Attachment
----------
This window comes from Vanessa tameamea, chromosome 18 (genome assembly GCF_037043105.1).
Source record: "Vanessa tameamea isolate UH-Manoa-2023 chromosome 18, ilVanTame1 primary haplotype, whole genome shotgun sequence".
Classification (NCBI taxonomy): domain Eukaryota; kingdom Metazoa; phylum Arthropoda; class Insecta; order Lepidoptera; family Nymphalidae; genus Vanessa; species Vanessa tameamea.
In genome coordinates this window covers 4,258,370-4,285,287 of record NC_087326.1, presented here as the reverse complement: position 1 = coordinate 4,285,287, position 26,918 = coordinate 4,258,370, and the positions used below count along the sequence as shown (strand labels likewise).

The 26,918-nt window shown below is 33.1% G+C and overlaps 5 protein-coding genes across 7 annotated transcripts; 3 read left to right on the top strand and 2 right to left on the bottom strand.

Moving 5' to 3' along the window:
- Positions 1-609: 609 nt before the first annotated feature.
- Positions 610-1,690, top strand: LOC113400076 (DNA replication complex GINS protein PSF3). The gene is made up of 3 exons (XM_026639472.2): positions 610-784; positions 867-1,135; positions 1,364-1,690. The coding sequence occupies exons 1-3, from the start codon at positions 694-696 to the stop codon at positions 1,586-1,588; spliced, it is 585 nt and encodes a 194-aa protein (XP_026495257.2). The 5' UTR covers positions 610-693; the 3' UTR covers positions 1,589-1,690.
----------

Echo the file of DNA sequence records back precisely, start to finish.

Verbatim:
This window comes from Vanessa tameamea, chromosome 18 (genome assembly GCF_037043105.1).
Source record: "Vanessa tameamea isolate UH-Manoa-2023 chromosome 18, ilVanTame1 primary haplotype, whole genome shotgun sequence".
Classification (NCBI taxonomy): domain Eukaryota; kingdom Metazoa; phylum Arthropoda; class Insecta; order Lepidoptera; family Nymphalidae; genus Vanessa; species Vanessa tameamea.
In genome coordinates this window covers 4,258,370-4,285,287 of record NC_087326.1, presented here as the reverse complement: position 1 = coordinate 4,285,287, position 26,918 = coordinate 4,258,370, and the positions used below count along the sequence as shown (strand labels likewise).

The 26,918-nt window shown below is 33.1% G+C and overlaps 5 protein-coding genes across 7 annotated transcripts; 3 read left to right on the top strand and 2 right to left on the bottom strand.

Moving 5' to 3' along the window:
- Positions 1-609: 609 nt before the first annotated feature.
- Positions 610-1,690, top strand: LOC113400076 (DNA replication complex GINS protein PSF3). The gene is made up of 3 exons (XM_026639472.2): positions 610-784; positions 867-1,135; positions 1,364-1,690. The coding sequence occupies exons 1-3, from the start codon at positions 694-696 to the stop codon at positions 1,586-1,588; spliced, it is 585 nt and encodes a 194-aa protein (XP_026495257.2). The 5' UTR covers positions 610-693; the 3' UTR covers positions 1,589-1,690.